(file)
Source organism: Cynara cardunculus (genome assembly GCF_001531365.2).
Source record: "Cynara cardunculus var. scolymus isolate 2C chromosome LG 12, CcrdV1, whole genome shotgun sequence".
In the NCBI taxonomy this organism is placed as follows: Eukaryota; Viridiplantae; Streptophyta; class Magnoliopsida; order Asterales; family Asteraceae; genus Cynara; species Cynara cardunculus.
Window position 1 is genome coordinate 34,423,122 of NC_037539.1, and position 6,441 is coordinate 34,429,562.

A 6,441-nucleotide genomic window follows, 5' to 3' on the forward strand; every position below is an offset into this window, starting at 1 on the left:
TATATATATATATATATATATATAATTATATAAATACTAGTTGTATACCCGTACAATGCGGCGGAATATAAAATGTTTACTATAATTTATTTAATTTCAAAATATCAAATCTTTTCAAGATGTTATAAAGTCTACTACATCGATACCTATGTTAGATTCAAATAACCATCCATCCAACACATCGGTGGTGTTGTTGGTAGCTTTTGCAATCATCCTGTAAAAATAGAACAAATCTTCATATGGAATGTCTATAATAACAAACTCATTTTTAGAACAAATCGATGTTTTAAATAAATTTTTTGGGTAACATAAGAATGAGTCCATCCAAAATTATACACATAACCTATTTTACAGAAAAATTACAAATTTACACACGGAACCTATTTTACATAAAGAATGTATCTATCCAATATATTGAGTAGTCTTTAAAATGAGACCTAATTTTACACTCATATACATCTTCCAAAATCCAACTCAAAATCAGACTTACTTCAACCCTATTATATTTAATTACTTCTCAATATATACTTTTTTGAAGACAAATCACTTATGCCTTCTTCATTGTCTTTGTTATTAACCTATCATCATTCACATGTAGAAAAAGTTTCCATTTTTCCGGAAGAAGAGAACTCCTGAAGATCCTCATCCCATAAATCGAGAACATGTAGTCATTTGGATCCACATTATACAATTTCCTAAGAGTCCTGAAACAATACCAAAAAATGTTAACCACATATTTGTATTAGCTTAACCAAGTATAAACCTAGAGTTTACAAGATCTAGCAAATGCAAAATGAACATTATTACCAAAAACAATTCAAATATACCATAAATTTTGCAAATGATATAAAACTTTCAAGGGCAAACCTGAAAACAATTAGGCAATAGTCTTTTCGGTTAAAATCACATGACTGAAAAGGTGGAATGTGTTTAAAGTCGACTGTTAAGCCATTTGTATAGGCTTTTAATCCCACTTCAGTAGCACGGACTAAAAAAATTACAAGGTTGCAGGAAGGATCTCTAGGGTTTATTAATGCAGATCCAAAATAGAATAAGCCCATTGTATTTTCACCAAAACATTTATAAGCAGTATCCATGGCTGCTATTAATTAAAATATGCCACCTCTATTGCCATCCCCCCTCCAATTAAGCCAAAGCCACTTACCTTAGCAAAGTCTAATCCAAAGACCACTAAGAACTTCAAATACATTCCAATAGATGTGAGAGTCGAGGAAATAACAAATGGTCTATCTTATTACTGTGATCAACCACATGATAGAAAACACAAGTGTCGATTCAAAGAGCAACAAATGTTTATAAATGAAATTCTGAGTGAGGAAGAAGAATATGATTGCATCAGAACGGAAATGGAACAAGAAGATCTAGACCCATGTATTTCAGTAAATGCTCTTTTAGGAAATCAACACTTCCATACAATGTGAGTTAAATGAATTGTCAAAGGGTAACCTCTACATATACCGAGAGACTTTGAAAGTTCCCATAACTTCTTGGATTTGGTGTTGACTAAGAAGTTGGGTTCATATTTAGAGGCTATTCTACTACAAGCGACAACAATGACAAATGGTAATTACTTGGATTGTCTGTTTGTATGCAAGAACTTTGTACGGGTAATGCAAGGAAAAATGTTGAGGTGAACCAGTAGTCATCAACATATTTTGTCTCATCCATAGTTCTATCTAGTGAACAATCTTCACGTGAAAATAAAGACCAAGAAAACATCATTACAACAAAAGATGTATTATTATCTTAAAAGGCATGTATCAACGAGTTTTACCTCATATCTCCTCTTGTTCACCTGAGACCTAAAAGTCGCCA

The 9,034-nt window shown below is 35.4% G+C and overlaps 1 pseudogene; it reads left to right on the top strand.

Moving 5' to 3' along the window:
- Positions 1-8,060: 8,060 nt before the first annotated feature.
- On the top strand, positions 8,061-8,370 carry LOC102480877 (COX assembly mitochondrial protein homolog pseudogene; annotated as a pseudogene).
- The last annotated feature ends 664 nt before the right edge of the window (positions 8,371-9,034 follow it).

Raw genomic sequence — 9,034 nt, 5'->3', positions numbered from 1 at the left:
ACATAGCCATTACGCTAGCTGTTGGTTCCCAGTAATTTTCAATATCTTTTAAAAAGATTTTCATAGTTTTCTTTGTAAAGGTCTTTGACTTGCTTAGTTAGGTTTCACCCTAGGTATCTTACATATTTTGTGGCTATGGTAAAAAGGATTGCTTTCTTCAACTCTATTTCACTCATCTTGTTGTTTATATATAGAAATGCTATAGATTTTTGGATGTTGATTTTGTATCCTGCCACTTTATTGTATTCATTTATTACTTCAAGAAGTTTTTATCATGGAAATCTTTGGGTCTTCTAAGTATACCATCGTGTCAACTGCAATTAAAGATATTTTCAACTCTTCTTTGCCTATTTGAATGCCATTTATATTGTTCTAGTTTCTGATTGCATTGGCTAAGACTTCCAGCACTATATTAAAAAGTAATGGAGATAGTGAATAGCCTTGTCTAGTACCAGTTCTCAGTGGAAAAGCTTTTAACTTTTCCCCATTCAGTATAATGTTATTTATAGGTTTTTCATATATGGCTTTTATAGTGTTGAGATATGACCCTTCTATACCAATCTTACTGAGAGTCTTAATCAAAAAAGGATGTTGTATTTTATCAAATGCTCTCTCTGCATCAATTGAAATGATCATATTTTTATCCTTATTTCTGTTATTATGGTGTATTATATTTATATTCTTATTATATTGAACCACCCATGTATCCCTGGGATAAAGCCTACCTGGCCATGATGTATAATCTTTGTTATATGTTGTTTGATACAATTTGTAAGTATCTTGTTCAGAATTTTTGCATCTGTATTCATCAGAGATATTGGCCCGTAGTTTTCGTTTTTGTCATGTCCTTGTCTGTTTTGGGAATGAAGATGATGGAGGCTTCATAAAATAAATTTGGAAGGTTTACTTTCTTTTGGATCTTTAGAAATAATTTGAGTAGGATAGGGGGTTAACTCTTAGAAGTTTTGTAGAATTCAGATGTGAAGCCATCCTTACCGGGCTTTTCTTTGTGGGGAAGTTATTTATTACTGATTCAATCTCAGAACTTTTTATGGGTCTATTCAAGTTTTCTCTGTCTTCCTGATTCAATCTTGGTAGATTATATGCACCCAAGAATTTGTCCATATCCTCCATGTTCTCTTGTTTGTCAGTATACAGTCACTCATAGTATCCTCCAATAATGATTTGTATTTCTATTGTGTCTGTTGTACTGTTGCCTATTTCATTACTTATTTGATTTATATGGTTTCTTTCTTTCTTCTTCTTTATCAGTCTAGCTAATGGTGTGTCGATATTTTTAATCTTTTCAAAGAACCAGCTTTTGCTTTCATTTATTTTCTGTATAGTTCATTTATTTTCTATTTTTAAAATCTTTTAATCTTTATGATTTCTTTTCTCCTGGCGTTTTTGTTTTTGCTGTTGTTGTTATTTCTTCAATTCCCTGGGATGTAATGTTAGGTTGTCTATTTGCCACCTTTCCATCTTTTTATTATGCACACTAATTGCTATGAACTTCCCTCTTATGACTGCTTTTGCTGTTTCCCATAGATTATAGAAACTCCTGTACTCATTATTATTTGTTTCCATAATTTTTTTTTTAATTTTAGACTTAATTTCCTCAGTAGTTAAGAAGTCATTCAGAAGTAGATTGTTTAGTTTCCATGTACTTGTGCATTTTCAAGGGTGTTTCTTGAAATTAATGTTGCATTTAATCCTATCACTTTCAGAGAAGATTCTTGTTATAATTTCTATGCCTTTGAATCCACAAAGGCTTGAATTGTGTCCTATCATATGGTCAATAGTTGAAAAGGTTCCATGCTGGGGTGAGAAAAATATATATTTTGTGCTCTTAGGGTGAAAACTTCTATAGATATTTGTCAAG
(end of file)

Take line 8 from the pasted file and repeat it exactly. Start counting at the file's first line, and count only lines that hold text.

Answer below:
Moving 5' to 3' along the window: